Monday, March 21, 2005

BUENOS AIRES - The political party of Brazilian President Luiz Inacio Lula da Silva was offered $5 million in 2002 by the Revolutionary Armed Forces of Colombia (FARC), a popular Brazilian newsmagazine reports.

The report in the weekly Veja, which government officials denied, came weeks after a top FARC commander was implicated in the kidnapping and slaying of the daughter of former Paraguayan President Raul Cubas.

Analysts say the cases highlight the Marxist guerrilla group’s effort to extend its influence throughout Latin America, and to export kidnapping and other criminal skills to finance an upsurge in activity as Colombia’s national elections near.

The article, which purportedly relied on secret documents from Brazil’s national intelligence agency, said FARC’s Brazil-based ambassador, the Rev. Oliverio Medina, made the offer on April 13, 2002, during a meeting of about 30 leftist militants and FARC supporters at a small farm 25 miles from Brasilia. The meeting reputedly was witnessed by a secret agent who had infiltrated the meeting.

As news spread to Argentina and neighboring countries, Workers’ Party President Jose Genoino said the Veja article, which cited a lack of evidence to prove that money changed hands, was unsubstantiated and irresponsible.

On Thursday, Mauro Marcelo de Lima e Silva, the intelligence agency’s director general, told a Brazilian Senate hearing the reputed links between Mr. Lula da Silva and FARC were rumors, Reuters reported.

Others were not convinced.

“This shows that FARC is working throughout Latin America to revive the socialist ideal,” said Luis Villamarin, a retired colonel of the Colombian army who fought FARC forces for 25 years.

More than exporting criminal skills to neighboring countries, Col. Villamarin said, FARC is attempting to “internationalize their efforts by sponsoring socialist revolution throughout the Southern Cone.”

FARC, whose three-decade-old battle with Colombia’s government is said to claim about 3,500 lives per year, has emerged from a tactical retreat, analysts say. Its domestic goal is to foment public fear that will help unseat Colombian President Alvaro Uribe in elections next year.

“For a couple of years, they have been in a period of retreat with the idea being to avoid pitched battles and open conflict, moving their leadership deep into the jungle,” said Adam Isacson, senior associate of the Center for International Policy in Washington and co-author of a book on Colombia.

“That is changing this year, as they have started picking off columns and bases in isolated areas. Apparently they are moving out of this retreat as the elections near,” he added.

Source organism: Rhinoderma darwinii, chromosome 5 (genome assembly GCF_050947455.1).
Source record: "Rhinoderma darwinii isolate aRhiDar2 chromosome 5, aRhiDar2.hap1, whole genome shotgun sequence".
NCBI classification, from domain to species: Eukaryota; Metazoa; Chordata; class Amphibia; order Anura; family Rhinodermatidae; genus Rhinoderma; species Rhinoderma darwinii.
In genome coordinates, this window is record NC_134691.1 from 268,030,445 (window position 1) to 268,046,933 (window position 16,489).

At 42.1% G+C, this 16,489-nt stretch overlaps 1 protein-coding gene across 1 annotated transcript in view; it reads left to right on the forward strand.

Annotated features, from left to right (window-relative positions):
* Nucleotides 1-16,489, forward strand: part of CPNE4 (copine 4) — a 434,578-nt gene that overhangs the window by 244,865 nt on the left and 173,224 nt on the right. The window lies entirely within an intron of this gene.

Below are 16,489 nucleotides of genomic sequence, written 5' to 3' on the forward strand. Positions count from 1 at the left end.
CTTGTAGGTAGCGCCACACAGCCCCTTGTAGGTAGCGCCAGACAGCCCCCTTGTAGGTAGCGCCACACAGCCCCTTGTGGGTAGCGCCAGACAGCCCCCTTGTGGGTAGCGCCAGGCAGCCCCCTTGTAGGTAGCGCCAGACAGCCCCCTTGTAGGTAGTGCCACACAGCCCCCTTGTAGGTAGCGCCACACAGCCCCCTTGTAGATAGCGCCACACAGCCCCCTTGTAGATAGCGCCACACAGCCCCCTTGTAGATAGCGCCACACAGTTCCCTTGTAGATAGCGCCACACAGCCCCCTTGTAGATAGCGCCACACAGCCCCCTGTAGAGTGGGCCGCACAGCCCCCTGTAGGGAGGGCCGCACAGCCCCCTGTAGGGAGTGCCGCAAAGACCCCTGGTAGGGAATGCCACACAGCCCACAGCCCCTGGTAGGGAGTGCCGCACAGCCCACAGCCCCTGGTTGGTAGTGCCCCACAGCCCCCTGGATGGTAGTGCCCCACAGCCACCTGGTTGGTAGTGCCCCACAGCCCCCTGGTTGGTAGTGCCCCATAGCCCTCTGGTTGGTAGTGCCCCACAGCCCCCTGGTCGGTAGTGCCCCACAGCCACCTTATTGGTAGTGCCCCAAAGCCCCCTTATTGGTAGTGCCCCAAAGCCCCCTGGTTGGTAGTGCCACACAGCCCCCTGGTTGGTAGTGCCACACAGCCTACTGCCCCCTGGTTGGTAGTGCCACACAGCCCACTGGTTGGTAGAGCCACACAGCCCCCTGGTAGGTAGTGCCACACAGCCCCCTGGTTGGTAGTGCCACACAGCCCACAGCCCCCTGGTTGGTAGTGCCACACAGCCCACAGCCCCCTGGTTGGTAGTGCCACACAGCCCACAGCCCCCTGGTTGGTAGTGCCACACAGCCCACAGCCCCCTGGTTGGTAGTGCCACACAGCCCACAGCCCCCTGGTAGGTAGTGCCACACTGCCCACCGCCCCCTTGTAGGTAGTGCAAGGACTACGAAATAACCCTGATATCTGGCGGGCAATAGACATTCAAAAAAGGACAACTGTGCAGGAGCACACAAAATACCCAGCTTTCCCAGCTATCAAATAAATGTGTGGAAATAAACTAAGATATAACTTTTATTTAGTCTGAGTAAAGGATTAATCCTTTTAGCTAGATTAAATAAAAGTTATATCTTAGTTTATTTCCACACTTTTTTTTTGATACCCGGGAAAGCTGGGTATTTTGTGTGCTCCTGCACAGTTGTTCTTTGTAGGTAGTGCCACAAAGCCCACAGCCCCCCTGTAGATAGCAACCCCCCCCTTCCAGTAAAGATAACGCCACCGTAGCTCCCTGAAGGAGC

Analysts say FARC is working to export its fine-tuned criminal skills in drug trafficking and kidnapping in the region.

Money, for example, is likely behind the reputed involvement by a FARC commando in the kidnapping and slaying of Cecilia Cubas, 32, in Paraguay, Mr. Isacson said.

“They probably have seen some of their drug income hit under Uribe and are looking for other sources of revenue,” he said. “If FARC was involved in the kidnapping, then it is something new, something we’ve never seen.”

The body of Miss Cubas was found last month in a shallow grave near Asuncion. Investigators discovered e-mails exchanged between the kidnappers and a FARC commander.

The Colombian guerrilla group denies involvement in the kidnapping. But the case prompted Colombia and Paraguay to announce this month a joint effort to battle narcotics trafficking and address Paraguay’s contention that FARC had infiltrated its borders.

U.S. officials and observers also contend that FARC is expanding its support of regional movements like the “cocaleros” (small-scale coca farmers) of Bolivia and remnants of the Shining Path in Peru, while cultivating drug trafficking links in and beyond the triple border region of northern Argentina, Paraguay and Brazil.

“The Paraguay case should not have come as a big surprise,” said Tom Marks, a political risk consultant. He said U.S. officials have had evidence as early as 2001 of the FARC aiding illegal activity throughout the region.

Mr. Marks said the group has taken a beating from Colombian military forces and turned more toward terrorism and guerrilla warfare.

Copyright © 2022 The Washington Times, LLC. Click here for reprint permission.

Please read our comment policy before commenting.

Click to Read More and View Comments

Click to Hide